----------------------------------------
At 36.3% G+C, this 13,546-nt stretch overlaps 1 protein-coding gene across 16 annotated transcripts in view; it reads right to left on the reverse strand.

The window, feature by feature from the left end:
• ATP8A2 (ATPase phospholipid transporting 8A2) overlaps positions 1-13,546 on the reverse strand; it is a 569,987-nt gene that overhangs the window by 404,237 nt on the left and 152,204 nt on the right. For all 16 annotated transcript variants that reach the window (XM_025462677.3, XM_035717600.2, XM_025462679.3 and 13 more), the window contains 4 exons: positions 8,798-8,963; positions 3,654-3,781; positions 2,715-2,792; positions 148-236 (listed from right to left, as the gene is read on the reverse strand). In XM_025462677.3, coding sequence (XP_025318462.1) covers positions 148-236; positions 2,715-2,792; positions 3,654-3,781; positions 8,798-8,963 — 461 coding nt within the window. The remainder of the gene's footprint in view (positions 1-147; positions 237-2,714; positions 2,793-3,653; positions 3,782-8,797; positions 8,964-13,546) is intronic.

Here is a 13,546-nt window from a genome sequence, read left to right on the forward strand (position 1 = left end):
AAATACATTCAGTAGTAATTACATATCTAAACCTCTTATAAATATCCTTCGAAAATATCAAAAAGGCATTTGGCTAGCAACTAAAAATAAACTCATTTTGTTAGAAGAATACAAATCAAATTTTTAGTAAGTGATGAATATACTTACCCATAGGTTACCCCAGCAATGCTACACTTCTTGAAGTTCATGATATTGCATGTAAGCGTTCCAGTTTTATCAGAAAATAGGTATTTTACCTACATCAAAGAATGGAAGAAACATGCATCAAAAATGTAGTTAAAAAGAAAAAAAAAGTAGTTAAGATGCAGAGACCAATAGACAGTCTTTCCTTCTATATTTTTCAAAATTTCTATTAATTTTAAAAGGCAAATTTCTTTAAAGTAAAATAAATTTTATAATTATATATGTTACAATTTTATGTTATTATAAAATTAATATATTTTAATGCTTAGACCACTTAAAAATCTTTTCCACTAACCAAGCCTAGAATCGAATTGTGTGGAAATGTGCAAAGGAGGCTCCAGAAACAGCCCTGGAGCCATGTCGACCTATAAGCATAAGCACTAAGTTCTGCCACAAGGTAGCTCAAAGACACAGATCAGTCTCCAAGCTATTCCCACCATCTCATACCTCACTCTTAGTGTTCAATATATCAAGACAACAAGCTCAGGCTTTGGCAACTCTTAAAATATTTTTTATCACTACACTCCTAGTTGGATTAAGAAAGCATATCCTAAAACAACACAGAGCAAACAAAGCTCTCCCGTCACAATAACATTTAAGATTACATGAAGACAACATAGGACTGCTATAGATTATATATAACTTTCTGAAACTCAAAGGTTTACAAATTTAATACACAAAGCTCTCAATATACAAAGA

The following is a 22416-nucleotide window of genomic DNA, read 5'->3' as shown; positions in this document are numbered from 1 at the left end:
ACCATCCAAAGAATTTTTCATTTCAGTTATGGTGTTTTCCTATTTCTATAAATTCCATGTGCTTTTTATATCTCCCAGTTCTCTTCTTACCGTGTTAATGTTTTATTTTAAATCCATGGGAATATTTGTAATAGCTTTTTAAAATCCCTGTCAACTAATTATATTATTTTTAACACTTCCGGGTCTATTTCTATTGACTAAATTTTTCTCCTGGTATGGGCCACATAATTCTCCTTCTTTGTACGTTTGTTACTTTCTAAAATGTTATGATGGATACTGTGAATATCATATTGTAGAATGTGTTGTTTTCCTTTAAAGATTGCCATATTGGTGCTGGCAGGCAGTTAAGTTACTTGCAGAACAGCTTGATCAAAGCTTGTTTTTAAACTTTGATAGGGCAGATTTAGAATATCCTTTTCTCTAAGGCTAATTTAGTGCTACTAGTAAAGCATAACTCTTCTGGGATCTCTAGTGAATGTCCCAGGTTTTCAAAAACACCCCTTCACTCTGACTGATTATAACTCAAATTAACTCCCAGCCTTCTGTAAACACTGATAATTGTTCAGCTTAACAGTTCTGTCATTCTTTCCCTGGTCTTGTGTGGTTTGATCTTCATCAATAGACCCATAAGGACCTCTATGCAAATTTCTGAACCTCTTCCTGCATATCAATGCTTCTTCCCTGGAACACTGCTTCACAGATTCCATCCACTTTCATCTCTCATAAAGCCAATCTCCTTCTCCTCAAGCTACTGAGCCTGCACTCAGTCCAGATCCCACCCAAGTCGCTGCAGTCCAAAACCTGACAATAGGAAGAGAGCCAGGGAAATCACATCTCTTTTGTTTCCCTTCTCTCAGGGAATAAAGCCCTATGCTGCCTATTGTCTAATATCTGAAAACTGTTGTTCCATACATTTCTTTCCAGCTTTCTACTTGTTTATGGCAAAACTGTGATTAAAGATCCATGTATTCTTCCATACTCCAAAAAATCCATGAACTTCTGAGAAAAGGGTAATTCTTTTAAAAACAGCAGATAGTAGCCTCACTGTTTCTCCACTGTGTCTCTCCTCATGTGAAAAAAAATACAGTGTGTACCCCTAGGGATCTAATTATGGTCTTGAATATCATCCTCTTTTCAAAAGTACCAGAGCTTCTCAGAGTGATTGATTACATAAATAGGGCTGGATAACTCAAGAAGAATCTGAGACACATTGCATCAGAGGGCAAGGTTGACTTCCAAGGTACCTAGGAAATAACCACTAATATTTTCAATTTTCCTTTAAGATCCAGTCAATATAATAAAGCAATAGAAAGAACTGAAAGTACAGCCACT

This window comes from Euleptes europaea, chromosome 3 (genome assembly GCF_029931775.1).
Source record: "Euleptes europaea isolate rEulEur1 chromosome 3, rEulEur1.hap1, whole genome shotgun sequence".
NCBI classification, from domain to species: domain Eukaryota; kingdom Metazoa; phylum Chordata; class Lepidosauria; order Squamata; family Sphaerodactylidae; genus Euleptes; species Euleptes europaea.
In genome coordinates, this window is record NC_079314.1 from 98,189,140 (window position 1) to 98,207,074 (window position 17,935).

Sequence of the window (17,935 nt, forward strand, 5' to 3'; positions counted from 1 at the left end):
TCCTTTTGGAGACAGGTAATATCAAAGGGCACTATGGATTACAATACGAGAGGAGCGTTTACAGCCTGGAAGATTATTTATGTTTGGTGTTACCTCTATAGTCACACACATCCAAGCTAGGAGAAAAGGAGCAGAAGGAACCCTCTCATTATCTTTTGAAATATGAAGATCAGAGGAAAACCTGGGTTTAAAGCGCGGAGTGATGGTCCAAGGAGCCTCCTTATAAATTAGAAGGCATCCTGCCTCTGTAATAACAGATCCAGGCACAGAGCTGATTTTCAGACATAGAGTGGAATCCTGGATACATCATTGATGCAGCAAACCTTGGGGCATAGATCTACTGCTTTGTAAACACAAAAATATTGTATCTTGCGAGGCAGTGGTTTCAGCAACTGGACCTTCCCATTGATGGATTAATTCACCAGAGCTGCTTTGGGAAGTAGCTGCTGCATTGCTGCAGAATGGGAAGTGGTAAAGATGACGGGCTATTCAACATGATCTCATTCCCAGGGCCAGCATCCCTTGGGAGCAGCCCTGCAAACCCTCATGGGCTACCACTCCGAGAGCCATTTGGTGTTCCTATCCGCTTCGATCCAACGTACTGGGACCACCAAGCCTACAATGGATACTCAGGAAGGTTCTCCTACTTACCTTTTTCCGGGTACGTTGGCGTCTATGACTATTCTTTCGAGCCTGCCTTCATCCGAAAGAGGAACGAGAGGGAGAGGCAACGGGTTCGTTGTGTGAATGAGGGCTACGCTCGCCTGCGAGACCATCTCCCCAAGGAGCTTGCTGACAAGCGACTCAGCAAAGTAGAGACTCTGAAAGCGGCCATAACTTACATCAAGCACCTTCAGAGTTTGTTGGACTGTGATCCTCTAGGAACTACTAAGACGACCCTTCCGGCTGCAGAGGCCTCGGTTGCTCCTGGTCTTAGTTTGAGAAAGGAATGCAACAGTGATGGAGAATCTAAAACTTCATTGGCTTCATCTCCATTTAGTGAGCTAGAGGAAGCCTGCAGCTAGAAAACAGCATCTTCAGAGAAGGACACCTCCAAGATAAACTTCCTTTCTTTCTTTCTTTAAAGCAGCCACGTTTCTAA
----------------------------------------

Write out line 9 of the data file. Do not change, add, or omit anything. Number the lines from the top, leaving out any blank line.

Source record: "Euleptes europaea isolate rEulEur1 chromosome 3, rEulEur1.hap1, whole genome shotgun sequence".